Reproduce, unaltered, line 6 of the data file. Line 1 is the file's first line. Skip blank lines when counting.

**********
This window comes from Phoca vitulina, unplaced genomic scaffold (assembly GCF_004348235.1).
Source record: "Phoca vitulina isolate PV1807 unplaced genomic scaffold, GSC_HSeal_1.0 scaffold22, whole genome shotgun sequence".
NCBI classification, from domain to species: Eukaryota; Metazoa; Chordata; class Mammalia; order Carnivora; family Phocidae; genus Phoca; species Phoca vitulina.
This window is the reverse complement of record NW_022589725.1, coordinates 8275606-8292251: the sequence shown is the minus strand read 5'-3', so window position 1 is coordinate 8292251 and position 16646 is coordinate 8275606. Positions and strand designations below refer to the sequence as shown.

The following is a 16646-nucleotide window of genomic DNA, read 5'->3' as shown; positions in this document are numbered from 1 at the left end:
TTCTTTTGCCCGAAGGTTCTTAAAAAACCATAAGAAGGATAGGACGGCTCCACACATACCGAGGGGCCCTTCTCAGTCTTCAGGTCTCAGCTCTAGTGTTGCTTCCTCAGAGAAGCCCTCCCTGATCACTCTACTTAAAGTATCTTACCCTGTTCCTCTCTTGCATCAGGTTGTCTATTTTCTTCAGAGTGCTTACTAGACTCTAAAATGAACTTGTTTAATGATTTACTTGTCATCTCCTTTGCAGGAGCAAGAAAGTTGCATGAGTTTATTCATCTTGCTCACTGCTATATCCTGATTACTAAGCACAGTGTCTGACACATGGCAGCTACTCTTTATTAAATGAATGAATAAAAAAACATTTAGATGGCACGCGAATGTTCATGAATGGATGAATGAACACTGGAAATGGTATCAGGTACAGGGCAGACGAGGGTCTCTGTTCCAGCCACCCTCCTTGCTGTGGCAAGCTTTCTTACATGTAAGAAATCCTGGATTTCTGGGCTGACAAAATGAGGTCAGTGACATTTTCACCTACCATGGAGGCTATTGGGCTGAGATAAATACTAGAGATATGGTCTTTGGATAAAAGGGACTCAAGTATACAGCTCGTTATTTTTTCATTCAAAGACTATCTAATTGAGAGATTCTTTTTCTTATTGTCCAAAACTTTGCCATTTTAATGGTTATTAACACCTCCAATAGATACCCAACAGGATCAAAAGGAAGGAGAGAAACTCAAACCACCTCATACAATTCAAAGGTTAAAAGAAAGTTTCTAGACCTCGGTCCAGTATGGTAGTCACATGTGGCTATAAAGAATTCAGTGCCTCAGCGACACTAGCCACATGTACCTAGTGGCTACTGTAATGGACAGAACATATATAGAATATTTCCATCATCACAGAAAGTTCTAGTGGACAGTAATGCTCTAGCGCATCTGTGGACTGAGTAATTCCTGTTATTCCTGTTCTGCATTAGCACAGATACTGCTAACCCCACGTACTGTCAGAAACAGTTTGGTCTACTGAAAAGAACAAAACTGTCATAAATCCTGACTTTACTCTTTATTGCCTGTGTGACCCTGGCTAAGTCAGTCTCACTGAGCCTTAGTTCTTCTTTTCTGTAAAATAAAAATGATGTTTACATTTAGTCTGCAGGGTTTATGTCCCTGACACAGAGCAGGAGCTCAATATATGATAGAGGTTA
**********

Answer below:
TTCTTTTGCCCGAAGGTTCTTAAAAAACCATAAGAAGGATAGGACGGCTCCACACATACCGAGGGGCCCTTCTCAGTCTTCAGGTCTCAGCTCTAGTGTTGCTTCCTCAGAGAAGCCCTCCCTGATCACTCTACTTAAAGTATCTTACCCTGTTCCTCTCTTGCATCAGGTTGTCTATTTTCTTCAGAGTGCTTACTAGACTCTAAAATGAACTTGTTTAATGATTTACTTGTCATCTCCTTTGCAGGAGCAAGAAAGTTGCATGAGTTTATTCATCTTGCTCACTGCTATATCCTGATTACTAAGCACAGTGTCTGACACATGGCAGCTACTCTTTATTAAATGAATGAATAAAAAAACATTTAGATGGCACGCGAATGTTCATGAATGGATGAATGAACACTGGAAATGGTATCAGGTACAGGGCAGACGAGGGTCTCTGTTCCAGCCACCCTCCTTGCTGTGGCAAGCTTTCTTACATGTAAGAAATCCTGGATTTCTGGGCTGACAAAATGAGGTCAGTGACATTTTCACCTACCATGGAGGCTATTGGGCTGAGATAAATACTAGAGATATGGTCTTTGGATAAAAGGGACTCAAGTATACAGCTCGTTATTTTTTCATTCAAAGACTATCTAATTGAGAGATTCTTTTTCTTATTGTCCAAAACTTTGCCATTTTAATGGTTATTAACACCTCCAATAGATACCCAACAGGATCAAAAGGAAGGAGAGAAACTCAAACCACCTCATACAATTCAAAGGTTAAAAGAAAGTTTCTAGACCTCGGTCCAGTATGGTAGTCACATGTGGCTATAAAGAATTCAGTGCCTCAGCGACACTAGCCACATGTACCTAGTGGCTACTGTAATGGACAGAACATATATAGAATATTTCCATCATCACAGAAAGTTCTAGTGGACAGTAATGCTCTAGCGCATCTGTGGACTGAGTAATTCCTGTTATTCCTGTTCTGCATTAGCACAGATACTGCTAACCCCACGTACTGTCAGAAACAGTTTGGTCTACTGAAAAGAACAAAACTGTCATAAATCCTGACTTTACTCTTTATTGCCTGTGTGACCCTGGCTAAGTCAGTCTCACTGAGCCTTAGTTCTTCTTTTCTGTAAAATAAAAATGATGTTTACATTTAGTCTGCAGGGTTTATGTCCCTGACACAGAGCAGGAGCTCAATATATGATAGAGGTTA